We announced this special opportunity across our Facebook, Instagram, and Twitter pages and just like magic The Reptile Zoo was full of excited guests just waiting to see these little babies hatch! Visitors even got the chance to be part of filming for our YouTube channel! 

After all of the eggs had been open, to provide the best hatch opportunity for the snakes, guests got the extra special chance to actually touch these eggs.

To be sure this was an educational opportunity in every sense of the word. Staff from Prehistoric Pets and The Reptile Zoo answered many questions from the crowd about the potential size of these animals, the specific colorations, hatch proceedure and many more. 

To see the answers to all of their questions and learn exactly what snakes were in each egg be sure to check back on our Facebook and YouTube channels!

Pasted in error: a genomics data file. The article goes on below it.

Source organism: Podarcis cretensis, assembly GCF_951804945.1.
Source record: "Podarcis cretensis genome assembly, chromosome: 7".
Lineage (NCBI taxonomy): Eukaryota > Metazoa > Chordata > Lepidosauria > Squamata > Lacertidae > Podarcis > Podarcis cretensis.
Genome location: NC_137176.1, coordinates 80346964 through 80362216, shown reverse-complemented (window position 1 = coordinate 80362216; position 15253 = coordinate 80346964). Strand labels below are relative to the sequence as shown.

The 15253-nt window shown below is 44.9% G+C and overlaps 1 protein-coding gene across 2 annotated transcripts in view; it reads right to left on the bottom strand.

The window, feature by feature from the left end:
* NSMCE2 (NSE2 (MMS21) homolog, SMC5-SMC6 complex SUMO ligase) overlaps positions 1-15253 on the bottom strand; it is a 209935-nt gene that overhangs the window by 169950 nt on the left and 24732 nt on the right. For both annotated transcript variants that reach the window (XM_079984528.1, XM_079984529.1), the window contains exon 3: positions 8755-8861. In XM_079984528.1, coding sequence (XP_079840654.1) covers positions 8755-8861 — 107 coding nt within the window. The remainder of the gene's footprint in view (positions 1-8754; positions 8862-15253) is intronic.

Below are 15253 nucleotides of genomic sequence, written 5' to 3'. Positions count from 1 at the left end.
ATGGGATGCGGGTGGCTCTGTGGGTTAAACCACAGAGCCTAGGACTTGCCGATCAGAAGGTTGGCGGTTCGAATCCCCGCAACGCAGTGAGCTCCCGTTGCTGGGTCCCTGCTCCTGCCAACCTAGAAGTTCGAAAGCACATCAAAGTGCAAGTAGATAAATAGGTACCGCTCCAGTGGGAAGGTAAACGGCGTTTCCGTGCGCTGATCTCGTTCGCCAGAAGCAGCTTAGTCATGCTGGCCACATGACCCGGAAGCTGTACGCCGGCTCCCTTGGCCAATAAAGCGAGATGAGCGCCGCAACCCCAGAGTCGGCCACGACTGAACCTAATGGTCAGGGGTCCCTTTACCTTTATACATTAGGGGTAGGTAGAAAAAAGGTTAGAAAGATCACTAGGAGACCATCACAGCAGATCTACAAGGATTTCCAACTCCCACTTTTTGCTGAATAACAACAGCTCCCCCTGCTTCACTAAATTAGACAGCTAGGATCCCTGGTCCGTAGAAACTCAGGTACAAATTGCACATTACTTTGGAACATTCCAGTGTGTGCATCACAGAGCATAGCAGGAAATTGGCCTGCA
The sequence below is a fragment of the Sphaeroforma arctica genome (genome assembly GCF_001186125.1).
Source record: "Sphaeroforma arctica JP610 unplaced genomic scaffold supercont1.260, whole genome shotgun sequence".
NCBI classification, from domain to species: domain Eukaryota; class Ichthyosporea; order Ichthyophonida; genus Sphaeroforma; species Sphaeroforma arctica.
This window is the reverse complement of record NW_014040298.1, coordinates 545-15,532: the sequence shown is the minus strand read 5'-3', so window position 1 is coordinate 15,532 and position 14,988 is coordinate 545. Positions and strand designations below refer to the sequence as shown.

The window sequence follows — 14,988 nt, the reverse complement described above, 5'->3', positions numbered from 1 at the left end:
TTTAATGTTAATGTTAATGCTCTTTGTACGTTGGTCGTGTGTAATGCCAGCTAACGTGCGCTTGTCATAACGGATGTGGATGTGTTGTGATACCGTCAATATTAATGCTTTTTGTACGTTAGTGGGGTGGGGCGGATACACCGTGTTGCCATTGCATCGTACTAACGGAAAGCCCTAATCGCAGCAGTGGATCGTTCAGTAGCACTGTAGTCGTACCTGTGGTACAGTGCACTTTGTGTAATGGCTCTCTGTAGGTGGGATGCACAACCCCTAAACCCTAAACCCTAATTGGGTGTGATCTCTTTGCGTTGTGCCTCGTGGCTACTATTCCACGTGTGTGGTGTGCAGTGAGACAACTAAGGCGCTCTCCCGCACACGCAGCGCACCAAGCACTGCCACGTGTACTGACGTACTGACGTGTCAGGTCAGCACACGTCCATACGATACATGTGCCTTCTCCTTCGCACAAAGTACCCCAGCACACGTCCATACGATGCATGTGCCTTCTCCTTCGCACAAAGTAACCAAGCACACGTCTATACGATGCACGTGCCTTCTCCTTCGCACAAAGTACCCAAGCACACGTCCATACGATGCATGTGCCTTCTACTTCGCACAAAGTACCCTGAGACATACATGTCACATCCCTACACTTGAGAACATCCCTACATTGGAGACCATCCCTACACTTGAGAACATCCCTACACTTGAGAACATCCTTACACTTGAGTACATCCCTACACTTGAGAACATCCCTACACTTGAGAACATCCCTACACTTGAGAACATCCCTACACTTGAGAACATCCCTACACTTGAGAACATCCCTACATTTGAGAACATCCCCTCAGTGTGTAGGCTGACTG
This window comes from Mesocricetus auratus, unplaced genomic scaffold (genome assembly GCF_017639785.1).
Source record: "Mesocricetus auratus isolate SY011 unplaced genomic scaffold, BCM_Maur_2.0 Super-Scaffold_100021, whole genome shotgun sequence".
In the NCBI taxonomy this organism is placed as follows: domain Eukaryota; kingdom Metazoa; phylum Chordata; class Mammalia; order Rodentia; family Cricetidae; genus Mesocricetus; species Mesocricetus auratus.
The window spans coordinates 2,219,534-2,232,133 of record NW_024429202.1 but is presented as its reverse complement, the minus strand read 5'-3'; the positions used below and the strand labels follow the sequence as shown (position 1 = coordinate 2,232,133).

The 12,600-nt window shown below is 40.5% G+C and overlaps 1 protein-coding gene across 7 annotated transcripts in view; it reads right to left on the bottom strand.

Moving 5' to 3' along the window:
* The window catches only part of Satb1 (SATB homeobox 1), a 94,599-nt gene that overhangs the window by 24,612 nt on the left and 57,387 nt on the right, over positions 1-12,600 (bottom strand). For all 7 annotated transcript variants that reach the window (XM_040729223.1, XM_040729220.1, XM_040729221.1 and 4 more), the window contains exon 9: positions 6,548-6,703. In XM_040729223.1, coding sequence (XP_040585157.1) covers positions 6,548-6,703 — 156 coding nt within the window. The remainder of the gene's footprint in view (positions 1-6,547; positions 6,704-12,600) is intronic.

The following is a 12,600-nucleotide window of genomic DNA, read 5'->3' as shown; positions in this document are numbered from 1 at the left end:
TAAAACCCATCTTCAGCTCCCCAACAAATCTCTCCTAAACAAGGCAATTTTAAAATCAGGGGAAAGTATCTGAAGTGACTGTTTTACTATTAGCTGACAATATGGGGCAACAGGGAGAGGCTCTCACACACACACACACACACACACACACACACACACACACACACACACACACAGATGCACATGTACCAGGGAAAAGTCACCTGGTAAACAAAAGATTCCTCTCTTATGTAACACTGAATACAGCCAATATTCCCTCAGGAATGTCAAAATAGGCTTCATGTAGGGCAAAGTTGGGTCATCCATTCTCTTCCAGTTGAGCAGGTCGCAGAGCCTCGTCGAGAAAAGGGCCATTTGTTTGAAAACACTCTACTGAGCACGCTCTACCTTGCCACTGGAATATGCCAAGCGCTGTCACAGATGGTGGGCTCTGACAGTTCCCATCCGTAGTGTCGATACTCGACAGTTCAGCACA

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Expanding Behind the Scenes


Remember when we said we were finally demolishing the “Gauntlet” to make room for a brand new breeding room… that day might not be here quite yet, but we are getting closer. Just look at the expansion we have planned!

 


If you think that’s beginning to look impressive just check out the numbers. In the new breeding wing will be a 1000 sq ft facility housing 147 full size breeding cages plus 3 huge new incubators!


Not only will these new enclosures be the best of the best for our animals, custom designed by Jay Brewer from his over 30 years’ experience in breeding and keeping large pythons. They are also going to be a very exciting one-of-a-kind view experience for all guests to The Reptile Zoo. As they have designed it guests will be able to look into the behind the scenes action and even be a part of the egg hatching experience.

It may look like we are already done, but we have plenty left to do! Just check out all the work it took to get this far!